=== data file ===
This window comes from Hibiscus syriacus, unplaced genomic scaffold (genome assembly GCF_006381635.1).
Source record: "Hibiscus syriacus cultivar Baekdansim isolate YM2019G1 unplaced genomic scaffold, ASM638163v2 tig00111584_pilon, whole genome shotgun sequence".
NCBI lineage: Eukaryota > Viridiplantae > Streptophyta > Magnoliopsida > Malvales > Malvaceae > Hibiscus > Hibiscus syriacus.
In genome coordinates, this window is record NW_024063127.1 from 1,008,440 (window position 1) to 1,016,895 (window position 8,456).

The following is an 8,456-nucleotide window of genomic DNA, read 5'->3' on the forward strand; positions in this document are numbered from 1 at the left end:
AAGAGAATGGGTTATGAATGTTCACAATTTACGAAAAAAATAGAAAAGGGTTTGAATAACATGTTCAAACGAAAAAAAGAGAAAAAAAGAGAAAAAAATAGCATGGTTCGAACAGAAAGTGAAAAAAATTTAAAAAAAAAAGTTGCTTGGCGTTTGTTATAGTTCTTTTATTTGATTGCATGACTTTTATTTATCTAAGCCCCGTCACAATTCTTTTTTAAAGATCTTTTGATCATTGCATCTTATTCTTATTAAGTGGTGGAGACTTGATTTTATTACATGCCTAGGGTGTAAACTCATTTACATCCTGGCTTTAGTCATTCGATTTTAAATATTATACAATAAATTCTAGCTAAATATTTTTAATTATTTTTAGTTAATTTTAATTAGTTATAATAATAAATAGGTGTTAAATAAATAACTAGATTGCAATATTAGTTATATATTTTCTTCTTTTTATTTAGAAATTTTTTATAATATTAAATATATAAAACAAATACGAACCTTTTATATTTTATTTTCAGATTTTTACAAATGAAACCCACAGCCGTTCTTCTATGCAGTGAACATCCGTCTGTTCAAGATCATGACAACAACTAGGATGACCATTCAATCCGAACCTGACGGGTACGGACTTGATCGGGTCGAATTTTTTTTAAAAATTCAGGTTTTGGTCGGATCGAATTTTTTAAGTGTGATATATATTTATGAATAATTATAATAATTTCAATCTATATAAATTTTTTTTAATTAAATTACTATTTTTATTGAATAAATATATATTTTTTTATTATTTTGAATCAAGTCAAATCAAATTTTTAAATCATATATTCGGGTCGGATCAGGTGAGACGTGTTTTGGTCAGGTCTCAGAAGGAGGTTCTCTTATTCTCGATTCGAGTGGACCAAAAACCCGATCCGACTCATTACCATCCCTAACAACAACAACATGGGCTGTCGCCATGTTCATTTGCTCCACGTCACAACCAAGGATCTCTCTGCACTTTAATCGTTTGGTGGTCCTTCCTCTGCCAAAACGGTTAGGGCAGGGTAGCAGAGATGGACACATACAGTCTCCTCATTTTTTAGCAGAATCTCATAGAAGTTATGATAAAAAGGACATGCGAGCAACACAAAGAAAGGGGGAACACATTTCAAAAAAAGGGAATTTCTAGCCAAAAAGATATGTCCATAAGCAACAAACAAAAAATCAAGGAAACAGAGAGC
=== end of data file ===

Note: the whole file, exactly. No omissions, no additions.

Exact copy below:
This window comes from Hibiscus syriacus, unplaced genomic scaffold (genome assembly GCF_006381635.1).
Source record: "Hibiscus syriacus cultivar Baekdansim isolate YM2019G1 unplaced genomic scaffold, ASM638163v2 tig00111584_pilon, whole genome shotgun sequence".
NCBI lineage: Eukaryota > Viridiplantae > Streptophyta > Magnoliopsida > Malvales > Malvaceae > Hibiscus > Hibiscus syriacus.
In genome coordinates, this window is record NW_024063127.1 from 1,008,440 (window position 1) to 1,016,895 (window position 8,456).

The following is an 8,456-nucleotide window of genomic DNA, read 5'->3' on the forward strand; positions in this document are numbered from 1 at the left end:
AAGAGAATGGGTTATGAATGTTCACAATTTACGAAAAAAATAGAAAAGGGTTTGAATAACATGTTCAAACGAAAAAAAGAGAAAAAAAGAGAAAAAAATAGCATGGTTCGAACAGAAAGTGAAAAAAATTTAAAAAAAAAAGTTGCTTGGCGTTTGTTATAGTTCTTTTATTTGATTGCATGACTTTTATTTATCTAAGCCCCGTCACAATTCTTTTTTAAAGATCTTTTGATCATTGCATCTTATTCTTATTAAGTGGTGGAGACTTGATTTTATTACATGCCTAGGGTGTAAACTCATTTACATCCTGGCTTTAGTCATTCGATTTTAAATATTATACAATAAATTCTAGCTAAATATTTTTAATTATTTTTAGTTAATTTTAATTAGTTATAATAATAAATAGGTGTTAAATAAATAACTAGATTGCAATATTAGTTATATATTTTCTTCTTTTTATTTAGAAATTTTTTATAATATTAAATATATAAAACAAATACGAACCTTTTATATTTTATTTTCAGATTTTTACAAATGAAACCCACAGCCGTTCTTCTATGCAGTGAACATCCGTCTGTTCAAGATCATGACAACAACTAGGATGACCATTCAATCCGAACCTGACGGGTACGGACTTGATCGGGTCGAATTTTTTTTAAAAATTCAGGTTTTGGTCGGATCGAATTTTTTAAGTGTGATATATATTTATGAATAATTATAATAATTTCAATCTATATAAATTTTTTTTAATTAAATTACTATTTTTATTGAATAAATATATATTTTTTTATTATTTTGAATCAAGTCAAATCAAATTTTTAAATCATATATTCGGGTCGGATCAGGTGAGACGTGTTTTGGTCAGGTCTCAGAAGGAGGTTCTCTTATTCTCGATTCGAGTGGACCAAAAACCCGATCCGACTCATTACCATCCCTAACAACAACAACATGGGCTGTCGCCATGTTCATTTGCTCCACGTCACAACCAAGGATCTCTCTGCACTTTAATCGTTTGGTGGTCCTTCCTCTGCCAAAACGGTTAGGGCAGGGTAGCAGAGATGGACACATACAGTCTCCTCATTTTTTAGCAGAATCTCATAGAAGTTATGATAAAAAGGACATGCGAGCAACACAAAGAAAGGGGGAACACATTTCAAAAAAAGGGAATTTCTAGCCAAAAAGATATGTCCATAAGCAACAAACAAAAAATCAAGGAAACAGAGAGC